After a busy day in London I returned home to read the news of issues in one of Amazon’s US data centre locations causing problems with EC2 and database (RDS) instances.  It seems the services of many Internet companies were affected including Reddit, Quora, Hootsuite and FourSquare,  Is it fair that Amazon should shoulder the blame for the loss of service to the customer or is there an underlying issue of design here?

First of all, from an availability and resiliency standpoint, it’s worth having a look at Amazon’s definition of regions and availability zones.  AWS is currently available in 5 regions classed as; US East (Northern Virginia), US West (Northern California), EU (Ireland), Asia Pacific (Singapore), and Asia Pacific (Tokyo).  Within these regions there are multiple “availability zones” – separate locations which Amazon claim are “engineered” to be insulated from failures in other availability zones, presumably as physically separate data centres with independent networks, power delivery and so on.  It seems on the face of it reasonable to assume that if Amazon claim resiliency within a region by using availability zones that designing an infrastructure that sits in a single zone should be acceptable; I disagree.

As far as I am aware, Amazon publishes no specific details on how their infrastructure is plugged together and inter-operates across geographic boundaries.  Therefore it’s impossible to understand how availability zones actually work and how they have been engineered to isolate against failure.  As we saw yesterday, the whole of region US East was affected (and at the time of writing still is) regardless of location, making it obvious that the availability zone protection isn’t guaranteed in all circumstances.

Design Planning

When organisations design their own data centres, they understand their business requirements and the infrastructure is based on that information, including how and where data centres should be sited.  Financial organisations, for instance, are required to site their data centres a certain distance apart for resiliency.  Features such as synchronous replication at the array level, high availability, application data replication can all be used to ensure service is not disrupted because the infrastructure team have (hopefully) engaged with the application owners to understand their specific requirements.  If that requirement were (for example) 100% data integrity, then data would need to be synchronously replicated to another location to ensure it could be accessed in a recovery scenario.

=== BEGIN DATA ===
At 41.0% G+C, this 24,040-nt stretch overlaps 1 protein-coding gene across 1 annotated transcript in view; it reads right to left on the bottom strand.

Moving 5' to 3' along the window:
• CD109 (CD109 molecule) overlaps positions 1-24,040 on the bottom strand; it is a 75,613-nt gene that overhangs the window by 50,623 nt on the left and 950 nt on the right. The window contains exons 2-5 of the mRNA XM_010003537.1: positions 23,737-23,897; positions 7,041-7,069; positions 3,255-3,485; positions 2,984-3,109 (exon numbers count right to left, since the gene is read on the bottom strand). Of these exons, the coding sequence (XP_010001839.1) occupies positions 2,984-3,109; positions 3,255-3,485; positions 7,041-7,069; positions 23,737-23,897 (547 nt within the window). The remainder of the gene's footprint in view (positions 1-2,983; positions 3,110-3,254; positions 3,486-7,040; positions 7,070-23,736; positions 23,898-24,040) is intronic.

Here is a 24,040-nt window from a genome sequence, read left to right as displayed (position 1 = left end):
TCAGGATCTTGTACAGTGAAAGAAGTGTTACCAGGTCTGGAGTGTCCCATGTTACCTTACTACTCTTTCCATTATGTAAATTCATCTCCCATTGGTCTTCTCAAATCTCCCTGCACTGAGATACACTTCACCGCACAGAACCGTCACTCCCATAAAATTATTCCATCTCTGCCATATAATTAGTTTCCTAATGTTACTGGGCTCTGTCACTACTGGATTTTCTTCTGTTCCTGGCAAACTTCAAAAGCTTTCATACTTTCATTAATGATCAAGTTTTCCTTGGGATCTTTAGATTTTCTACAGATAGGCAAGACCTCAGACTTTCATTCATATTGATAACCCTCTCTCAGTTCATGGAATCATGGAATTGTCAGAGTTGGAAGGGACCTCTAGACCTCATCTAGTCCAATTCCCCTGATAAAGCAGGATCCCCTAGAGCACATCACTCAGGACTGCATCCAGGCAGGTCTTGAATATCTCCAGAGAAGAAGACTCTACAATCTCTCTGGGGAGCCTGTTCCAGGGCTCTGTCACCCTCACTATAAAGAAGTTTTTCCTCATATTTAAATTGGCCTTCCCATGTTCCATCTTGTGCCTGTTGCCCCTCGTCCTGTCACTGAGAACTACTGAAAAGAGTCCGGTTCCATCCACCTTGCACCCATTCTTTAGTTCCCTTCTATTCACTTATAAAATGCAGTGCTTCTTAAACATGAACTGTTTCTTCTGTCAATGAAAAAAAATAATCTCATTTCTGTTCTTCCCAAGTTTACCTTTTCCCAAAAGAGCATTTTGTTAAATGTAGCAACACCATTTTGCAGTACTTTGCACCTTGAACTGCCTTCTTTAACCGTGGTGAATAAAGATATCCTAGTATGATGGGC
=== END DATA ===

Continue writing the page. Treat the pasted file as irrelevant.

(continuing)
Amazon have, with AWS, provided generic infrastructure without publishing specifics on how that infrastructure is delivered.  This is fine, as AWS is delivered as a service, however availability zones are not guaranteed against all failures (merely engineered against it) and it would be foolish to assume any organisation could guarantee against all possible disaster scenarios.

If you are delivering a service using cloud infrastructure it is your responsibility to determine the level of failure you are prepared to accept.  That could mean running services across multiple providers, a subject I discussed 2.5 years ago in this post; http://www.thestoragearchitect.com/2008/12/16/redundant-array-of-inexpensive-clouds-pt-ii/.  Although this post was more storage focused, the concepts still apply to application design.  If you’re starting a business from scratch, then there’s no excuse these days not to engineer across multiple regions or even multiple providers (in fact, the effort of going multi-region will be comparable to that of going multi-provider).  Obviously some applications will be more difficult to implement in a diverse manner than others, however looking at the four web-based applications I quoted at the top of this article, I expect that all of them have a large degree of read-only traffic and a lot of “write-new” data with only a small percentage being updates.  That being the case it would be relatively easy to distribute read I/O geographically and to stage writes in the same manner, synchronising data on a periodic basis.

The Architect’s View

  • Basing your infrastructure in “the cloud” is not a bad thing to do
  • You must understand your business service requirements and design to them
  • You must understand the service offering of the cloud provider
  • Design around availability, resiliency,  and therefore mobility, at the application layer
  • Using multiple providers is a good thing
  • Don’t let cost saving blind you to reducing service quality

There’s one other thing to bear in mind (as the final bullet point above alludes to); US East is also the cheapest location for Amazon services (and I presume the largest).  The cynic in me wonders is some of the service implementations have been based on cost rather than service level availability, especially where these services are free to the end user.

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Copyright (c) 2009-2017 – Post #DE2D – Chris M Evans, first published on https://blog.architecting.it, do not reproduce without permission.

Written by Chris Evans

With 30+ years in IT, Chris has worked on everything from mainframe to open platforms, Windows and more. During that time, he has focused on storage, developed software and even co-founded a music company in the late 1990s. These days it's all about analysis, advice and consultancy.